This goose laid Fabio Capello.
I bought a magic goose from a maiden (comely).
This goose laid Joanna Lumley.
I bought a magic goose from a busker (poor).
This goose laid Anish Kapoor.
I bought a magic goose from a bargain bin, it
was the goose laid Alan Bennett.
I bought a poisoned goose from a crook (sick, whiffing).
This foul goose laid Nick Griffin.

7

THE SWAN AT COCKERMOUTH –
of a broken heart, one half.
The Mersey Swans, flying
for Hillsborough, wings of justice.
Two, married and mute on the Thames,
watching The Wave.
A Swan for Adrian Mitchell
and a Swan for UA Fanthorpe,
swansongs for poetry.
The Queen’s birds, paired
for life, beauty and truth.

8

ONE MILKED MONEY TO MEND HER MOAT.
Two milked voters to float her boat.
Three milked Parliament to flip her flat.
Four milked Government to snip her cat.
Five milked the dead for close-up tears.
Six milked the tax-payer for years and
years and years…
Seven milked the system to Botox
her brow.
Eight milked herself – the selfish cow.

9

BUT THE DEAD SOLDIER’S LADY DOES NOT DANCE.
But the lady in the Detention Centre
does not dance.
But the honour killing lady does not dance.
But the drowned policeman’s lady
does not dance.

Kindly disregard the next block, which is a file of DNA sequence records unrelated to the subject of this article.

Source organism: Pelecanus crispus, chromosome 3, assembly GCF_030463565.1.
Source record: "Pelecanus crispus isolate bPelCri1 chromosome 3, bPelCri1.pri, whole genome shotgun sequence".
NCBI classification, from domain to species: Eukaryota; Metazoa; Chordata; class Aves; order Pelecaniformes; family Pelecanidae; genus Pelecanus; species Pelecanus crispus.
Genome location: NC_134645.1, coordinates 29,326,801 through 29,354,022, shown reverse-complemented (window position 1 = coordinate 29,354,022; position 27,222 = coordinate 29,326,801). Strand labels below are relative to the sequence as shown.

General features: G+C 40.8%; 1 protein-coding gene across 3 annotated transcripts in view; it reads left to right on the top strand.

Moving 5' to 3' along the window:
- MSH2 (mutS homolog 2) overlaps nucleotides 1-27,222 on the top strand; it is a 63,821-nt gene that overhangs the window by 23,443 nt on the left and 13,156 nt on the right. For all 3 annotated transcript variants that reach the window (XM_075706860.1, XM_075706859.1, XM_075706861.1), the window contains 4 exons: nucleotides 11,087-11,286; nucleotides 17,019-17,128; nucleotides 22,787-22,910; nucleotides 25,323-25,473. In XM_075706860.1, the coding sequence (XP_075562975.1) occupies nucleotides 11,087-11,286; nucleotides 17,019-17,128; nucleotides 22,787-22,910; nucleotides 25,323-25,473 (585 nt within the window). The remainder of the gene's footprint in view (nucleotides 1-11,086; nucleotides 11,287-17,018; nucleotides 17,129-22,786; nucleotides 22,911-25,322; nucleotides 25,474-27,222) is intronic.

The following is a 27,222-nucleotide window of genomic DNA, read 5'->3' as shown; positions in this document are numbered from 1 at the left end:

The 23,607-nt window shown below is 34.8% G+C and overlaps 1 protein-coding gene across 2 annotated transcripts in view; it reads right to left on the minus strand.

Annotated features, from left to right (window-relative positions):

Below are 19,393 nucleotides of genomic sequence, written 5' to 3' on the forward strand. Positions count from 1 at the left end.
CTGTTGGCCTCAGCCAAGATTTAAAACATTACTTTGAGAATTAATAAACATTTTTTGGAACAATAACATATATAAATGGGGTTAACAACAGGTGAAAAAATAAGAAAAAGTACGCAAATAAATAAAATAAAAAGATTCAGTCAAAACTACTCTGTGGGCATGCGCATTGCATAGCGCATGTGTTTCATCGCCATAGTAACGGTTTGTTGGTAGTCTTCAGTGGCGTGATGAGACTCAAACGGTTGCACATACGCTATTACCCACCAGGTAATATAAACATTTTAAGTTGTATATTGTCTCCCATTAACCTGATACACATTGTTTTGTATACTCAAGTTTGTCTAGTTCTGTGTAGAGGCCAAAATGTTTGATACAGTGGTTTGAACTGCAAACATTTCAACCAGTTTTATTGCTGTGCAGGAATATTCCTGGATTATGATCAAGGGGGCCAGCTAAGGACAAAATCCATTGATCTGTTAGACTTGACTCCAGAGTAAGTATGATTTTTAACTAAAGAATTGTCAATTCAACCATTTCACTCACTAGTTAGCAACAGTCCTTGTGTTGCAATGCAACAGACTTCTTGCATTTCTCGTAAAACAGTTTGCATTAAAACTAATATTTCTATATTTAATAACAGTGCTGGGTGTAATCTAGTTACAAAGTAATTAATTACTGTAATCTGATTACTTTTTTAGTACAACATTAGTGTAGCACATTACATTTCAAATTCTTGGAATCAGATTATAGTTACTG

But the lady in the filthy hospital ward
does not dance.
But the lady in Wootton Bassett does not dance.
But the gangmaster’s lady does not dance.
But the lady with the pit bull terrier
does not dance.
But another dead soldier’s lady
does not dance.

10

LORDS DON’T LEAP.
They sleep.

11

WE PAID THE BLUDDY PIPER
fir ‘Royal Bank;
twa pipers each
fir Fred and Phil,
fir Finlay, Fraser, Frank.
Too big tae fail!
The wee dog laughed!
The dish ran awa’ wi’ the spoon…
We paid the bluddy pipers,
but we dinnae call the tune.

12

DID THEY HEAR THE DRUMS IN COPENHAGEN,
banging their warning?
On the twelfth day in Copenhagen
was global warming stopped in its tracks
by Brown and Barack and Hu Jintao,
by Meles Zenawi and Al Sabban,
by Yvo de Boer and Hedegaard?
Did they strike a match
or strike a bargain,
the politicos in Copenhagen?
Did they twiddle their thumbs?
Or hear the drums
and hear the drums
and hear the drums?

What is Given by Andrew Motion

Take William Legge, who
once upon a time
was forty-three, a barrister,
and lived